The Commissioner uses a five-step process when making disability determinations. See 20 C.F.R. §§ 404.1520 and 416.920. The Second Circuit has described the process as follows:
First, the [Commissioner] considers whether the claimant is currently engaged in substantial gainful activity. If he is not, the [Commissioner] next considers whether the claimant has a "severe impairment" which significantly limits his physical or mental ability to do basic work activities. If the claimant suffers such an impairment, the third inquiry is whether, based solely on medical evidence, the claimant has an impairment which is listed in Appendix 1 of the regulations. If the claimant has such an impairment, the [Commissioner] will consider him disabled without considering vocational factors such as age, education and work experience . . . . Assuming the claimant does not have a listed impairment, the fourth inquiry is whether, despite the claimant's severe impairment, he has the residual functional capacity to perform his past work. Finally, if the claimant is unable to perform his past work, the [Commissioner] then determines whether there is other work which the claimant could perform.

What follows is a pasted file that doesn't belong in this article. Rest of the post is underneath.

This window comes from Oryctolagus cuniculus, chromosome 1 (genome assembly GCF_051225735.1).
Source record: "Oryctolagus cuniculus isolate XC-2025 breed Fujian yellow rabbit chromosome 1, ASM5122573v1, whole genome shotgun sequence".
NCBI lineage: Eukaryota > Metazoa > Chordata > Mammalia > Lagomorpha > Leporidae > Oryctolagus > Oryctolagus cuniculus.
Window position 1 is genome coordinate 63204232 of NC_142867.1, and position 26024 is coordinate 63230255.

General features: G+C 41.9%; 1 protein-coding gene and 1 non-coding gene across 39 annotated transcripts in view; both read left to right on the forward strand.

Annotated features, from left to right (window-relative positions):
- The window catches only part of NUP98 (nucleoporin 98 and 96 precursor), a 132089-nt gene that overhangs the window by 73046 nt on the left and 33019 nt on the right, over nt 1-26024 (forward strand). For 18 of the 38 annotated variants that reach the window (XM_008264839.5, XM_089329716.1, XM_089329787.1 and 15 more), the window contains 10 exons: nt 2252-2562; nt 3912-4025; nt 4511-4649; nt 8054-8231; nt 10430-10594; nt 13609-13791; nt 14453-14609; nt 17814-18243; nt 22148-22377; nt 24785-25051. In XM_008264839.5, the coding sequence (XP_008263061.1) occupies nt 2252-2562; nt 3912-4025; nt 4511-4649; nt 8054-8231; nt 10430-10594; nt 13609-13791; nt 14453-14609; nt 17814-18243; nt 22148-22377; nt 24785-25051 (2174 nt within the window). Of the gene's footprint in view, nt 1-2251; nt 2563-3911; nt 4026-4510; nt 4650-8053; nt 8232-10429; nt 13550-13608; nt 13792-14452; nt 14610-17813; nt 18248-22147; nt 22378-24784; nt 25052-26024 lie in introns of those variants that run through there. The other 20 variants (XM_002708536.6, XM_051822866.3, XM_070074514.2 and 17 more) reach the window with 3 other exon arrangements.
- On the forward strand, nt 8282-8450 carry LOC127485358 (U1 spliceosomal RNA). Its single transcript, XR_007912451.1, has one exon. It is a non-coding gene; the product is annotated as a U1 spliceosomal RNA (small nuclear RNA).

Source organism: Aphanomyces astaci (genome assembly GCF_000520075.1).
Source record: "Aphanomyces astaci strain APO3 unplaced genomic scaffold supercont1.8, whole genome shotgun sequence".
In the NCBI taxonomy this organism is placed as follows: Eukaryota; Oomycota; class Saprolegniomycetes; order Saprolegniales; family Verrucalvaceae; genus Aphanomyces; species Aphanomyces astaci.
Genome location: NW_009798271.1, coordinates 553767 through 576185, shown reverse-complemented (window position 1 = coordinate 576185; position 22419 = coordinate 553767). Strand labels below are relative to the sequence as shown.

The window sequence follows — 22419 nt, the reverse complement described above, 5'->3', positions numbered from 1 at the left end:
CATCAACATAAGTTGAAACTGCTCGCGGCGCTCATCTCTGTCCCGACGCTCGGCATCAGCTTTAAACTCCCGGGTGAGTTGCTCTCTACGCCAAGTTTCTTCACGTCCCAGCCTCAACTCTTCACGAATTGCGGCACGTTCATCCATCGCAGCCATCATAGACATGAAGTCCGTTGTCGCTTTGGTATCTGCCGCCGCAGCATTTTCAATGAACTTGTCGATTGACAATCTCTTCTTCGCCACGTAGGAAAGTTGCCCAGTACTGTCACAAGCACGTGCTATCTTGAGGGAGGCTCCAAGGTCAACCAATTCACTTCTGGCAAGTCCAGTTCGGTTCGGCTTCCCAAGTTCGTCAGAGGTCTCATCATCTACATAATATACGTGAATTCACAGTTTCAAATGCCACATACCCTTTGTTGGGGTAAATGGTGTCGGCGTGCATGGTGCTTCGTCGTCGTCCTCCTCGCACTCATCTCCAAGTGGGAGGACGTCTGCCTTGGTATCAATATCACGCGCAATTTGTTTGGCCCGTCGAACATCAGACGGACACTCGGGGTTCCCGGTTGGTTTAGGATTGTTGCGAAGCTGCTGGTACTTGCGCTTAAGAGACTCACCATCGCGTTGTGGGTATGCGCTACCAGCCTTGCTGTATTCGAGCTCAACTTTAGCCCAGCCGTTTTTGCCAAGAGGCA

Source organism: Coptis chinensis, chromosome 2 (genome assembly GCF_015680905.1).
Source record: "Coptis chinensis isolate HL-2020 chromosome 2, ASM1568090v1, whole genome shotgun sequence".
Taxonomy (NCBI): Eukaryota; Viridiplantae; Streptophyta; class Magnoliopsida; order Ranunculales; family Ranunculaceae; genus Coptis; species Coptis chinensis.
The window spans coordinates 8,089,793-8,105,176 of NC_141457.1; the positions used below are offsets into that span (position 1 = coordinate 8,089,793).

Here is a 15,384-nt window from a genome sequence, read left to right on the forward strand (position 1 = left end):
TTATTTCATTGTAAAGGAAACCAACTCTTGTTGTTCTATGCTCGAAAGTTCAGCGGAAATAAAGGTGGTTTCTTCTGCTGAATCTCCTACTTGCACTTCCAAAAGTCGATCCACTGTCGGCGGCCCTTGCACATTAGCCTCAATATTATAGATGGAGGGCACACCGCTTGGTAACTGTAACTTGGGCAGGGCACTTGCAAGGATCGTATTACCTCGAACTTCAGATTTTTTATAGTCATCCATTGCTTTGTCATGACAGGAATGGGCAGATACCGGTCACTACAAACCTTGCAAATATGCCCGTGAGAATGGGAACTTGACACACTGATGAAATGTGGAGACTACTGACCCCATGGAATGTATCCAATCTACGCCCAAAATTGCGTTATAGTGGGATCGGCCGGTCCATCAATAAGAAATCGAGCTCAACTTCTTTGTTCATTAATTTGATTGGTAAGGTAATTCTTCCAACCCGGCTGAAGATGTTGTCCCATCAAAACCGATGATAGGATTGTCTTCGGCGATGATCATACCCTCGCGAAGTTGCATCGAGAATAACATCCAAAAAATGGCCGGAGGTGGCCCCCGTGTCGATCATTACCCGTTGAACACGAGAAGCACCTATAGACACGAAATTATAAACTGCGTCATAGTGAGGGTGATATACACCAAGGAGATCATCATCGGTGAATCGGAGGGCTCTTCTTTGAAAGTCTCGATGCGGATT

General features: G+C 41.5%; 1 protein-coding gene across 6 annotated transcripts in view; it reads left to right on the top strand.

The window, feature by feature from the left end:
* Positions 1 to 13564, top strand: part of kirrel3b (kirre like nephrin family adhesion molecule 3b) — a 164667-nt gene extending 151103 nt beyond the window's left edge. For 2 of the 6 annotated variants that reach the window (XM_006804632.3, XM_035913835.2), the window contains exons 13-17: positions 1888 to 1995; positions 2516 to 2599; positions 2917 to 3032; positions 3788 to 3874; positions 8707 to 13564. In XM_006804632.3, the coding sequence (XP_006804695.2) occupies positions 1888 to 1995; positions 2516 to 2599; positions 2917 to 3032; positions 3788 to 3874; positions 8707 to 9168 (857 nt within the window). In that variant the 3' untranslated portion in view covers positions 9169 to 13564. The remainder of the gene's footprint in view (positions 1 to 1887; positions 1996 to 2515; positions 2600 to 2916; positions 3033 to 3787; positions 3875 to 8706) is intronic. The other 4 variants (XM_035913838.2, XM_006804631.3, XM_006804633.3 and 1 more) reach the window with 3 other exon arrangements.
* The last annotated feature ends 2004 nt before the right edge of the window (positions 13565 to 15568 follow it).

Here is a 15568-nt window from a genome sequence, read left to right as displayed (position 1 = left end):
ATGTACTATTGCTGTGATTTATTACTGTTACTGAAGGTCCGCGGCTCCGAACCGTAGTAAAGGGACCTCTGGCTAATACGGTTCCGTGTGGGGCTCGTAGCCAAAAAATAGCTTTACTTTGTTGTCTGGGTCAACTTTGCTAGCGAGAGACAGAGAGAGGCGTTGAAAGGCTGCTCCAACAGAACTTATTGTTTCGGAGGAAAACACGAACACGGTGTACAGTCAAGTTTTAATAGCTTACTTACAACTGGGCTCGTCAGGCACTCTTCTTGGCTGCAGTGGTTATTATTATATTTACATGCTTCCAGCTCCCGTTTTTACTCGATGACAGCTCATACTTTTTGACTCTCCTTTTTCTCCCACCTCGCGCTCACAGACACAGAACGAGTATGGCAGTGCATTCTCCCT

Rosa, 168 F.3d at 77 (citation omitted). A claimant bears the burden of proof as to the first four steps, while the Commissioner bears the burden in the final step. Schaal v. Apfel, 134 F.3d 496, 501 (2d Cir. 1998).
Here, the ALJ found that: (1) Tavarez had not engaged in substantial gainful activity since prior to the filing of her SSI application; (2) she had severe impairments; (3) the impairments were not of the type listed in Appendix 1 of the relevant regulation; (4) she had no relevant past work experience, since she had been unemployed for such a long period; and (5) she had sufficient residual functional capacity to perform sedentary work, and therefore is not disabled. At issue here are the ALJ's conclusions at step 3 and step 5. First, Tavarez argues that the ALJ improperly discounted Dr. Alba's assessment of the symptoms of her depression. According to Dr. Alba's evaluation, Tavarez should have been classified as disabled at step 3, as she suffered from depressive syndrome, as defined by 20 C.F.R. Part 404, Subpart P, Appendix 1, § 12.04 ("Section 12.04"). Second, plaintiff contends that the ALJ once again gave inadequate consideration to Tavarez's subjective complaints when, at step 5, he evaluated her residual functional capacity to perform work.